Those who argue that Sodom and Gomorrah should be understood outside any homosexual context often submit that the divine judgment of those cities was due to violations of Ancient Near East hospitality laws. In The Sin of Sodom & Gomorrah is not about Hospitality, the good Msgr. Pope offers a strong rebuttal. In part:

First there is a text from Ezekiel:

Now this was the sin of your sister Sodom: She and her daughters were arrogant, overfed and unconcerned; they did not help the poor and needy. They were haughty and did abominable things before me. Therefore I did away with them as you have seen. (Ezekiel 16:49-50)

Now this is the text used most often by those who deny any homosexual context in the sin of Sodom. And, to be fair, it does add a dimension to the outcry God hears. There are clearly additional sins at work in the outcry: pride, excess or greed, and indifference to the poor and needy. But there are also mentioned here unspecified “abominations.” The Hebrew word is תּוֹעֵבָ֖ה (tō·w·‘ê·ḇāh) which refers to any number of things God considers especially detestable, such as worshiping idols, immolating children, wrongful marriage and also homosexual acts. For example, Leviticus 18:22 uses the word in this context: Do not lie with a man as one lies with a woman; it is an abomination.6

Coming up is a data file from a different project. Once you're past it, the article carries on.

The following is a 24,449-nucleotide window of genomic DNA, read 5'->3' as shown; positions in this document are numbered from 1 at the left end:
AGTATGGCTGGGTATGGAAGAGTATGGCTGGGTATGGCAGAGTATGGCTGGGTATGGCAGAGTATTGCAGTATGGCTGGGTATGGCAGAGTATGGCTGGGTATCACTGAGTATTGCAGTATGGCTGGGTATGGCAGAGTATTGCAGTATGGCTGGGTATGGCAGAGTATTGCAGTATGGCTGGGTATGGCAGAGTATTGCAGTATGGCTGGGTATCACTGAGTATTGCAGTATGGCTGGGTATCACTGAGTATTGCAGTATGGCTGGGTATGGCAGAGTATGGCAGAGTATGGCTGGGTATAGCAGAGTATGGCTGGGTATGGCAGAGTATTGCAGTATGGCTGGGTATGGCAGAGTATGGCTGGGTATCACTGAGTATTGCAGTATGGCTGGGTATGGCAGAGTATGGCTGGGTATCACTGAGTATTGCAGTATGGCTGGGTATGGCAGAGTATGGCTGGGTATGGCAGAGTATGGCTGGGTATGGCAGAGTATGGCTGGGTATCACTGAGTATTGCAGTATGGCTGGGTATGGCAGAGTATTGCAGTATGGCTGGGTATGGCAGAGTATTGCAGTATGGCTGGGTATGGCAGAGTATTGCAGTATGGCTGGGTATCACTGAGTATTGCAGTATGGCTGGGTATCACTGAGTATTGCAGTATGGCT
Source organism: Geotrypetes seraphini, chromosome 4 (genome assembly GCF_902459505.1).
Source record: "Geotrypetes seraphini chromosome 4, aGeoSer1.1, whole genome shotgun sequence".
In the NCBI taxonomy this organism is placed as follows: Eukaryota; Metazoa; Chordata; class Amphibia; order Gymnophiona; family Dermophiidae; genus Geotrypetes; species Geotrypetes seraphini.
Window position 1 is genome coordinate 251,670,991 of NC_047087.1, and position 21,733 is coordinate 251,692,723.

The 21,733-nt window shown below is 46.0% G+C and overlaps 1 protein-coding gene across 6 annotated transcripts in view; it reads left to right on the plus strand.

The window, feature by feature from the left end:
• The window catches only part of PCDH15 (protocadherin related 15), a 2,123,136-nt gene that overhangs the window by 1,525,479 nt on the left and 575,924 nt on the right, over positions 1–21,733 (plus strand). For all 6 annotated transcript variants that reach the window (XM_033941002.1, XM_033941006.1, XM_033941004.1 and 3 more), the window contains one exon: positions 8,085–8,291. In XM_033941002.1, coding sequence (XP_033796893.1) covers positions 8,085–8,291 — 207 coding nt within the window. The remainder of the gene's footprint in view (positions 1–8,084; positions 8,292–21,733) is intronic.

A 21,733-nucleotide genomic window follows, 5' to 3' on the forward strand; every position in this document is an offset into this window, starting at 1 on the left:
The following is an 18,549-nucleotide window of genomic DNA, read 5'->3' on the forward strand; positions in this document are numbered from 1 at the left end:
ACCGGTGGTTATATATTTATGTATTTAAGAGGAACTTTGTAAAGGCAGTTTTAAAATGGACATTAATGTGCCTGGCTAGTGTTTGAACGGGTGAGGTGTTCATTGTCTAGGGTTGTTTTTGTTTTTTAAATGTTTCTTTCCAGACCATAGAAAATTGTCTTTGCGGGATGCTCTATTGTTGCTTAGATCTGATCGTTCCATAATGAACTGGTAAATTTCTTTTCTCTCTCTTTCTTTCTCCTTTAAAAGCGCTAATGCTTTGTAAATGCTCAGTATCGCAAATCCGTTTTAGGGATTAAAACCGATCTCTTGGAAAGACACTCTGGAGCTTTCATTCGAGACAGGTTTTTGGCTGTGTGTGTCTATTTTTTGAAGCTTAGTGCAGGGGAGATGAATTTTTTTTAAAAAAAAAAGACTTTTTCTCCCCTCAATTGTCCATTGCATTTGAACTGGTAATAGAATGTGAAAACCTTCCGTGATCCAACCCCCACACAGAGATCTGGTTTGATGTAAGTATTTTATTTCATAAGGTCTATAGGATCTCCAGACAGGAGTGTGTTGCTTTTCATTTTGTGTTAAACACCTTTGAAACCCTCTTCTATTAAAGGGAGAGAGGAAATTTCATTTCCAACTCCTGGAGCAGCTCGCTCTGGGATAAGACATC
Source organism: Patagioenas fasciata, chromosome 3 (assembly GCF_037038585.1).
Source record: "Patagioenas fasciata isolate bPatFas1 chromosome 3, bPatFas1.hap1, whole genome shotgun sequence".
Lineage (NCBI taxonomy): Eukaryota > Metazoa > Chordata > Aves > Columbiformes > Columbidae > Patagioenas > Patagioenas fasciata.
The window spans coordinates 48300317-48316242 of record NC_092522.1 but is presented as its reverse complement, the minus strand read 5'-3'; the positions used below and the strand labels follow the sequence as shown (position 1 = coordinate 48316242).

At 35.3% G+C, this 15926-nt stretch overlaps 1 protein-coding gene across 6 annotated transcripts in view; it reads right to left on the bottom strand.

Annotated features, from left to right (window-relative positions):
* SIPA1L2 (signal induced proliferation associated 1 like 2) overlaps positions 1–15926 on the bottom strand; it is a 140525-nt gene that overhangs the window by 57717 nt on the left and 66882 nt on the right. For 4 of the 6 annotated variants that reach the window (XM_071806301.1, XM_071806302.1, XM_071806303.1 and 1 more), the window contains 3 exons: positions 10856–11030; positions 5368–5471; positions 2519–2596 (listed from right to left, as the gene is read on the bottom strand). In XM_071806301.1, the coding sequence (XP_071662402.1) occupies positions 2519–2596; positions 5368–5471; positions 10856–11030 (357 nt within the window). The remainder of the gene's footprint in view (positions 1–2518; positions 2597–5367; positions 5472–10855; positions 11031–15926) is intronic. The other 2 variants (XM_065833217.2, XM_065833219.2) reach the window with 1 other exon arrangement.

But of itself, this text from Ezekiel does remind us that widespread homosexuality is not the only sin of Sodom. And while the abomination mentioned here may not be specified exactly, there is another Scriptural text that does specify things more clearly for us. It is from the Letter of Jude:

In a similar way, Sodom and Gomorrah and the surrounding towns gave themselves up to sexual immorality and perversion. They serve as an example of those who suffer the punishment of eternal fire. In the very same way, these dreamers pollute their own bodies, reject authority and slander celestial beings. (Jude 7-8)

And thus it is specified that the central sin of Sodom involved “sexual immorality (ἐκπορνεύσασαι) and perversion (ἀπελθοῦσαι ὀπίσω σαρκὸς ἑτέρας – literally having departed to strange or different flesh).” And this would comport with the description of widespread homosexual practice in Sodom wherein the practitioners of this sin are described in Genesis 19 as including, “all the men from every part of the city of Sodom—both young and old.”